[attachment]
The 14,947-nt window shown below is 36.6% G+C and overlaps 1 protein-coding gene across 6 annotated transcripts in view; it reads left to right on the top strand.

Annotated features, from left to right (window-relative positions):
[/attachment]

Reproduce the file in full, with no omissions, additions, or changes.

The 14,947-nt window shown below is 36.6% G+C and overlaps 1 protein-coding gene across 6 annotated transcripts in view; it reads left to right on the top strand.

Annotated features, from left to right (window-relative positions):